I agree with NoMoreWool also, I was a uncomfortable with the whole notion that there should be some kind of dilemma regarding punishing psychopaths. As there is more information brought up about pyschopathy I think it would be very dangerous to let an assumption that they can not control their behavior keep them from being punished. I can just imagine this line of reasoning allowing a pyschopath to use an insanity defense to get off a heinous crime.



    Report this comment

  4. Bets says:

    The way I read this is that while they can situationally control their pyschopathy/sociopathy. It cannot be controlled in the bigger picture of their lives. Ours can behave herself in church, then suddenly find a place to focus her sociopathy and begin the drama. (Maybe that is a poor example… but this is something we have been struggling with for years to explain.)

    “We must find ways to take the condition seriously without excusing psychopathic behavior.” Because of the seriousness of their accumulated behavior, their behavior cannot be excused. It may be that their brain is wired differently. They still know right from wrong and can situationally control themselves the same way batterers know that they can get away with beating their family but not their employer or minister. We may not have an ability to treat their “condition”. We do have the ability to shine a light on them – all of them and not just the most extreme examples. We can increase societal awareness of the danger they pose to all.

    I think as more and more people come to awareness of sociopathic behavior they will find that 1 million is a vast understatement. I am one person who has been involved with two sociopaths – one I married and divorced and one in my now husband’s family. Either I am really good at finding them or their prevalence in society is underestimated.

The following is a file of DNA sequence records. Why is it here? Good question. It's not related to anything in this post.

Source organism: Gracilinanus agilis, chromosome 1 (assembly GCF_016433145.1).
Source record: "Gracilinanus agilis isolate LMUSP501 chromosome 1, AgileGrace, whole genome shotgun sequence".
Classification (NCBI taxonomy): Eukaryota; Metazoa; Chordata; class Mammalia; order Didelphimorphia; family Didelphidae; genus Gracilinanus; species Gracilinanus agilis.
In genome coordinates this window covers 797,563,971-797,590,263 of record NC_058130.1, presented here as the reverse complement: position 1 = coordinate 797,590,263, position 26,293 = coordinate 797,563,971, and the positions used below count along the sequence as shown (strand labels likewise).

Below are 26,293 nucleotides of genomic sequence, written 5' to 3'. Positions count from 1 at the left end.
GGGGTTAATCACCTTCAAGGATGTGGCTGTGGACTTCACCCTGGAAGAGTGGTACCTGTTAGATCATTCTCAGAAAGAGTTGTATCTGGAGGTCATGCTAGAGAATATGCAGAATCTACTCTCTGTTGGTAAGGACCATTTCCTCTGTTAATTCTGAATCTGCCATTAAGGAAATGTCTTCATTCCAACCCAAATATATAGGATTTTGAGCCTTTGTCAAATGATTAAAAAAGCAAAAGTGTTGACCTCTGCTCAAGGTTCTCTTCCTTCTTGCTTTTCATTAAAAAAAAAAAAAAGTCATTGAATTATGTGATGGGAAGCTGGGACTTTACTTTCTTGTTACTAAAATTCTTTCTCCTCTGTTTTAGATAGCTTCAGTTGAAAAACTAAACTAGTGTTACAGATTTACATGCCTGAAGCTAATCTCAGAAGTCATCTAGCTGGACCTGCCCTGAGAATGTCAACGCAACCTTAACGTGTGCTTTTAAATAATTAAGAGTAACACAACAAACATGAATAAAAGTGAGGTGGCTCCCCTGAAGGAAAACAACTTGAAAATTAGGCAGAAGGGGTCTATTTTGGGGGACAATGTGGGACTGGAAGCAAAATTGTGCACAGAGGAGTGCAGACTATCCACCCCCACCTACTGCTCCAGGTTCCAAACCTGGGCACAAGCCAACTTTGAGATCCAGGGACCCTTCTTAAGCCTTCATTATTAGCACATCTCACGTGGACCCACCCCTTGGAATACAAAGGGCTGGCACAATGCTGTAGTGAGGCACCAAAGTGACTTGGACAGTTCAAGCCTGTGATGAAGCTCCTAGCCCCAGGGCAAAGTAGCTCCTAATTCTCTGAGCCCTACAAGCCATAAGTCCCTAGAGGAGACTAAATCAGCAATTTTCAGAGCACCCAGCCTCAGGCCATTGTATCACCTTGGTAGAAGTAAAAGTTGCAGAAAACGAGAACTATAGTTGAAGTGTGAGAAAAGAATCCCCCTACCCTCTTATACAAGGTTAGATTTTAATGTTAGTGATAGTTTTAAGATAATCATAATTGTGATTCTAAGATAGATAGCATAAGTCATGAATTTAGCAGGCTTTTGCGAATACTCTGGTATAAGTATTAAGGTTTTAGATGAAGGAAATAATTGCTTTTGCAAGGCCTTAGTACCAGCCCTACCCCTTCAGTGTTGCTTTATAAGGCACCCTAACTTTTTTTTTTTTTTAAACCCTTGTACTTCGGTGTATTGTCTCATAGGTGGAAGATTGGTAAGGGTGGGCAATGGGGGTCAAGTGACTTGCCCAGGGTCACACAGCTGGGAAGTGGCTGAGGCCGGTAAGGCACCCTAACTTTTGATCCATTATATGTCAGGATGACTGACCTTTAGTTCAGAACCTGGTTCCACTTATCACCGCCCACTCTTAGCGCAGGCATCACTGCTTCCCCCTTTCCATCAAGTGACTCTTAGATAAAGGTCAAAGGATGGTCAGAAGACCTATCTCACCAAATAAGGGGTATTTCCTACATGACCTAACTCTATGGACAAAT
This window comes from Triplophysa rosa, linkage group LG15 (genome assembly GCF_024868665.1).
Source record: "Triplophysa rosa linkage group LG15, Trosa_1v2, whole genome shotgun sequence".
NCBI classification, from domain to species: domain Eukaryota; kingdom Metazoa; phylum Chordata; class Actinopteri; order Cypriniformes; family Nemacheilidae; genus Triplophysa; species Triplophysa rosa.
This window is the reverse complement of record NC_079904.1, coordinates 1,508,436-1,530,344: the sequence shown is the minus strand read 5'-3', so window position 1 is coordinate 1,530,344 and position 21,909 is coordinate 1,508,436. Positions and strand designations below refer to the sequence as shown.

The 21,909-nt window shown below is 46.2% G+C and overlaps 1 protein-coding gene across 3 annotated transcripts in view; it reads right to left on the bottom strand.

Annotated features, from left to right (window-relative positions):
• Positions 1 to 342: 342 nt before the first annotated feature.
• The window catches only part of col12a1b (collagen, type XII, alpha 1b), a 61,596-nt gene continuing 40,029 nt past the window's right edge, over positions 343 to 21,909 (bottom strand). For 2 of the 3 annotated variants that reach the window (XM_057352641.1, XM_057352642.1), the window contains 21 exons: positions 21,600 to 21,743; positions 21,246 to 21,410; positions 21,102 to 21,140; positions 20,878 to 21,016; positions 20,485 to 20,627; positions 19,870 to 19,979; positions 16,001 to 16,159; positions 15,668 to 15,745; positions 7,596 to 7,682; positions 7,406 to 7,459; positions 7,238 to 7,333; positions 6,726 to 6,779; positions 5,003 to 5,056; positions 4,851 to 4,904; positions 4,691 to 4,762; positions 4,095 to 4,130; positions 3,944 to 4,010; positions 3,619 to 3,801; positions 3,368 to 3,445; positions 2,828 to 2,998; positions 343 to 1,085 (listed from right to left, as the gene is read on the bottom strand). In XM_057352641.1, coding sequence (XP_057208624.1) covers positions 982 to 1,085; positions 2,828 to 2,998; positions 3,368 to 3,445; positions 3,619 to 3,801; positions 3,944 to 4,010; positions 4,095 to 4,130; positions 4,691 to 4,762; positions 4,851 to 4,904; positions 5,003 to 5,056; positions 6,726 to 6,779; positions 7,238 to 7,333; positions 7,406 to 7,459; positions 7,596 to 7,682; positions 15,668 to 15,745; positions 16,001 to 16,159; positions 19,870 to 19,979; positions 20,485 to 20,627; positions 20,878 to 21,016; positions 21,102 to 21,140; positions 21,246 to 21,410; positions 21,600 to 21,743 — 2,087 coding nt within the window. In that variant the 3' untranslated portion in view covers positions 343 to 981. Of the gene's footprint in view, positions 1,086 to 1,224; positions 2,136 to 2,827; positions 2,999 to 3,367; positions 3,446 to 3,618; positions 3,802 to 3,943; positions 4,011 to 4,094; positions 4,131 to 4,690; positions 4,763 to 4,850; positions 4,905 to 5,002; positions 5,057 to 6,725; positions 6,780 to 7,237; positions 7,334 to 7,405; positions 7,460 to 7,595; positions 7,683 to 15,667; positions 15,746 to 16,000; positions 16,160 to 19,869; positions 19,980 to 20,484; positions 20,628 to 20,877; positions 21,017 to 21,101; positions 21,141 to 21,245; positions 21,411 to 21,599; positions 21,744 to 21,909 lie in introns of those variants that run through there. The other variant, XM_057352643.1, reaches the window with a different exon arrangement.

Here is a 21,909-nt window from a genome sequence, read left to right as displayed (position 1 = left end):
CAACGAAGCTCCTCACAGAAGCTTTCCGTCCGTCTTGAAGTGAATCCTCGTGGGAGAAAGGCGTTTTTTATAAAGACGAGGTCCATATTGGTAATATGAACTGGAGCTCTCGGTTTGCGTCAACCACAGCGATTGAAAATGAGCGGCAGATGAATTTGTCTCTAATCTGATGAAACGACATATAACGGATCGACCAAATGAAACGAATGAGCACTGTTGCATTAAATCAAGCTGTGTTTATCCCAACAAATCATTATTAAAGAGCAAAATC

Report this comment

    • knownow says:

      Hey Bets….You stated “Either I am really good at finding them (referring to sociopaths) or their prevalence in society is underestimated.” You are spot on! The conservative estimate is 1 out of 25 people are sociopaths. I disagree…..make it more like 1 out of 10! I am currently retired but my last two jobs I worked under sociopathic/bully bosses. Had I known then what I know now perhaps I would not have taken the positions. It’s hard to say when you’re 57 and in need of work. I do know of 2 sociopaths (neighbors) in my condo complex so 1 out of 25 doesn’t cut it! They are everywhere!



      Report this comment

      • flicka says:

        Unfortunately, I agree with everyone who states that “they’re” far more prevalent than believed!



        Report this comment

      • flicka says:

        I’m with you, unfortunately. In our ignorance they (spaths)are continually rewarded by a society built on the mercenary and what material things they thereby acquire….i.e. nice houses, cars, the latest cell phones, t.v.’s, clothes and “toys” of every imaginable kind. That constitutes ‘success’ as opposed to character, integrity, responsibility of bygone eras.